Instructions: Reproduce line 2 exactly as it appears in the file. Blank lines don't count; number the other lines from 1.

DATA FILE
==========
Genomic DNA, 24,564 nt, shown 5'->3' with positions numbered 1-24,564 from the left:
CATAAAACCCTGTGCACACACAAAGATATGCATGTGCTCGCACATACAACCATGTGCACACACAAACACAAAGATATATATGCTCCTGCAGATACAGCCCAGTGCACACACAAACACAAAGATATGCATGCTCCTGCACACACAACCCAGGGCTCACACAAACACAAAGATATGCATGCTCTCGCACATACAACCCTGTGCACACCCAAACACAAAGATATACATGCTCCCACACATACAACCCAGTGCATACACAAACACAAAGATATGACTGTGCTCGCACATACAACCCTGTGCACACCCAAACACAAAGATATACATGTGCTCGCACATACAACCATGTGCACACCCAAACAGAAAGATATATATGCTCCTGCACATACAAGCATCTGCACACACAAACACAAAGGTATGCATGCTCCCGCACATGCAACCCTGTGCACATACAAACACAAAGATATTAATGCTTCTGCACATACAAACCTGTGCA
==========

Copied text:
CATAAAACCCTGTGCACACACAAAGATATGCATGTGCTCGCACATACAACCATGTGCACACACAAACACAAAGATATATATGCTCCTGCAGATACAGCCCAGTGCACACACAAACACAAAGATATGCATGCTCCTGCACACACAACCCAGGGCTCACACAAACACAAAGATATGCATGCTCTCGCACATACAACCCTGTGCACACCCAAACACAAAGATATACATGCTCCCACACATACAACCCAGTGCATACACAAACACAAAGATATGACTGTGCTCGCACATACAACCCTGTGCACACCCAAACACAAAGATATACATGTGCTCGCACATACAACCATGTGCACACCCAAACAGAAAGATATATATGCTCCTGCACATACAAGCATCTGCACACACAAACACAAAGGTATGCATGCTCCCGCACATGCAACCCTGTGCACATACAAACACAAAGATATTAATGCTTCTGCACATACAAACCTGTGCA